Jack and the Beanstalkd

Vagmi Mudumbai

Every webapp needs to do some background tasks like sending emails, processing stats, creating PDF documents and so on. The rule of the thumb is that if a requests takes more than a couple of seconds to process, turn it into a background process. There are several alternatives in the ruby world. From delayed_job to RabbitMQ. However, we at Artha42 love simplicity. One such really simple solution for processing background jobs is beanstalkd.

Beanstalk is a simple, fast work queue.

Its interface is generic, but was originally designed for reducing the latency of page views in high-volume web applications by running time-consuming tasks asynchronously.

It has a simple text based protocol inspired by memcached to put in messages that can then be run with workers. It is persistent and most of its clients support connections to multiple beanstalkd servers. There are different choices of ruby clients. While there is the standard ruby beanstalk client, there is also an asynchronous EventMachine version called em-jack. You can choose your pick depending on the type of jobs. If the jobs are IO bound and not too much processing, EM-Jack is a good choice. If the jobs are fairly performance intensive, then you are better off using the standard loopy constructs or implement your own threaded client.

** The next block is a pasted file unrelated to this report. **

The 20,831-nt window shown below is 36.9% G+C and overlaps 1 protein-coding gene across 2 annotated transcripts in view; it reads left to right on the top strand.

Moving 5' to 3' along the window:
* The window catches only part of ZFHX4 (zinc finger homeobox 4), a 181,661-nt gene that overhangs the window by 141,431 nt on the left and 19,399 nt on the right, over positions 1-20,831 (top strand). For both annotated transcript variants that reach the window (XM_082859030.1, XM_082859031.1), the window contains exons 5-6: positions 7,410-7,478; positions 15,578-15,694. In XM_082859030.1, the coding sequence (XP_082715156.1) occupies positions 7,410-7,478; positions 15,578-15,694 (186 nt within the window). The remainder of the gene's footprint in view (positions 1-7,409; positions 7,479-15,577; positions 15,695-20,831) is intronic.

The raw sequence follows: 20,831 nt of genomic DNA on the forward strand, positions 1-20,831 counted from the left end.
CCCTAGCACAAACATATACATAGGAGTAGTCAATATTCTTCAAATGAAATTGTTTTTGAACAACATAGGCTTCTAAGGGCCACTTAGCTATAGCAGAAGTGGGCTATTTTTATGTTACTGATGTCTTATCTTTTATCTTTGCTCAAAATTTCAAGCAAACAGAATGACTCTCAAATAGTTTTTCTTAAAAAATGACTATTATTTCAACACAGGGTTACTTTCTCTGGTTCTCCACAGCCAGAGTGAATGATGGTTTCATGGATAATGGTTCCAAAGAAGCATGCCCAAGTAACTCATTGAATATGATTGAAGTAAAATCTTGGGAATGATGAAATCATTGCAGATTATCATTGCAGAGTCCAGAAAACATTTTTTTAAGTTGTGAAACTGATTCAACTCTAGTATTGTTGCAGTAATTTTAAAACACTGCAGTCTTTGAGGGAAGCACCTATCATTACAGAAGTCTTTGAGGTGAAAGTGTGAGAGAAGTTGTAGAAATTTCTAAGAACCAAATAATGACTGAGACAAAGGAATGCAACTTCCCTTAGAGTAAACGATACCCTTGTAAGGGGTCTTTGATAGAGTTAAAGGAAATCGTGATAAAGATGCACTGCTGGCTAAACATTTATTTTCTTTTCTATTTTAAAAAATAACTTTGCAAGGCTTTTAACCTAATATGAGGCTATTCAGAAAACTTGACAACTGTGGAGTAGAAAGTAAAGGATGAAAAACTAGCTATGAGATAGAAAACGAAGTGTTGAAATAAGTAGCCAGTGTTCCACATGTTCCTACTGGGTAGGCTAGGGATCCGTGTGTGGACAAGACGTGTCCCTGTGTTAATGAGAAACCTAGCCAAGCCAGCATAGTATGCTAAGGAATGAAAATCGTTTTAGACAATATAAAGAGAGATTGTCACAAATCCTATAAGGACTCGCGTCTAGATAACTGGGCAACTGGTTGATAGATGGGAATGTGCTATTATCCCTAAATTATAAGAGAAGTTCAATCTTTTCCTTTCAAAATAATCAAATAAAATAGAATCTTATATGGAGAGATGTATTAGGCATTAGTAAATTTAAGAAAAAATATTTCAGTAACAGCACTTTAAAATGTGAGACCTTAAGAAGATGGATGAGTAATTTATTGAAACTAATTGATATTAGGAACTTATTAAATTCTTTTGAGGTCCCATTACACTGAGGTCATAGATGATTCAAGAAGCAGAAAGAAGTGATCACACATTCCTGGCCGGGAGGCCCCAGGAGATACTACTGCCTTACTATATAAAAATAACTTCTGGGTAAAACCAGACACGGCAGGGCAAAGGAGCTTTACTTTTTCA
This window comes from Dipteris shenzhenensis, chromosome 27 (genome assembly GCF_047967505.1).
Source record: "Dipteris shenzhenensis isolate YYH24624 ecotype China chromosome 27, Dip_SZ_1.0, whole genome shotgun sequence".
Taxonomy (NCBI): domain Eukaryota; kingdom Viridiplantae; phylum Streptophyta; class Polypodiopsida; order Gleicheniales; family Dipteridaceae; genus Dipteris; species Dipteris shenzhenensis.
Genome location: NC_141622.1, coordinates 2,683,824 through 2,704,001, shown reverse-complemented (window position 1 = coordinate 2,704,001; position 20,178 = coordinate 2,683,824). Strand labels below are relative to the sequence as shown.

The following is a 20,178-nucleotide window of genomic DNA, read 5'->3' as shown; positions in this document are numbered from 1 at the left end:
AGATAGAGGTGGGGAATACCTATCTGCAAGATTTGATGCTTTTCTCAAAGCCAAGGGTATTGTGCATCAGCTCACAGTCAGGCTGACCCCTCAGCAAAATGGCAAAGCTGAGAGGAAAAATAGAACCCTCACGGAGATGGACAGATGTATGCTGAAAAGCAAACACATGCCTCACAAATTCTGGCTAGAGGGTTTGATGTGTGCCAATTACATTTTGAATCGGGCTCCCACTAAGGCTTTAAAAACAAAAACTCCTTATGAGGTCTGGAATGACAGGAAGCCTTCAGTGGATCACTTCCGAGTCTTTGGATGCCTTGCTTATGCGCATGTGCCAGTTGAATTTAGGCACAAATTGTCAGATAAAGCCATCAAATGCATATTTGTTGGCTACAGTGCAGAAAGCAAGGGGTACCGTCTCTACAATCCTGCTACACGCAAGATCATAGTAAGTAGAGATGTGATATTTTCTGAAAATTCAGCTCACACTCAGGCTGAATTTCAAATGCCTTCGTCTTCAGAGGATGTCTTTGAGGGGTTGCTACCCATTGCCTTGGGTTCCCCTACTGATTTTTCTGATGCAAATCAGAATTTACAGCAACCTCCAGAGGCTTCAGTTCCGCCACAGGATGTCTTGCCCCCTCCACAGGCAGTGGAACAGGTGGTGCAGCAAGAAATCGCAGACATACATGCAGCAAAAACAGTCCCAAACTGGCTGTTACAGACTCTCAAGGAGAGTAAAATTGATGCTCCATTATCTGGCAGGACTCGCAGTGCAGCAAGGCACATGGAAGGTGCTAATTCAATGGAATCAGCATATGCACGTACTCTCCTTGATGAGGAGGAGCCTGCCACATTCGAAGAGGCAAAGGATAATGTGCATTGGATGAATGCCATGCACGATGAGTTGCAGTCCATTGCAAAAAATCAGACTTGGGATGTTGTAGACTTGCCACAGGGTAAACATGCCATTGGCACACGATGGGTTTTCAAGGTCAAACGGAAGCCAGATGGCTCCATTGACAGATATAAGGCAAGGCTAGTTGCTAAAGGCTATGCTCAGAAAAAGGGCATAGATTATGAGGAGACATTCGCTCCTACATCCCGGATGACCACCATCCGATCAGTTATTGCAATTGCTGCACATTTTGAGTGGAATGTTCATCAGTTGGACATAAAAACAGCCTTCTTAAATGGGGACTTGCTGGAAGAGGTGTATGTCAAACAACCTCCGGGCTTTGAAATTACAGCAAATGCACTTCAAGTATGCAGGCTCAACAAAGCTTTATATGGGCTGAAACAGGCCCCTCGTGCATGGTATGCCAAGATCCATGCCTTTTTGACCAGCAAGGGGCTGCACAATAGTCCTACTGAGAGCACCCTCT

In addition to the standard global queue, beanstalk supports the concept of tubes. Tubes are independent job queues. You can imagine an app having multiple producers each pushing jobs to a queue and multiple consumers consuming and processing the jobs from these queues. This is not as exhaustive as RabbitMQ's queues, exchanges and keys but it is simple enough for most web apps.


Connecting to beanstalkd and creating a job is is fairly simple.

email={:to=>['email@example.com'], :subject=>'Some Subject', :body=>body}
beanstalk = Beanstalk::Pool.new(['localhost:11300'])
beanstalk.use "emailtube"
beanstalk.yput(email) # yput converts the object to yaml before putting it in the queue

Processing the job is equally simple.

beanstalk = Beanstalk::Pool.new(['localhost:11300'])
beanstalk.use "emailtube"
loop do
  job = beanstalk.reserve
  # send the email

We have used beanstalkd in a couple of applications as a replacement to RabbitMQ. And so far, we have had a great experience using it. Try it out and let me know if it works for you.

Posted on 2010-12-20T05:09:30Z by Vagmi Mudumbai Comments
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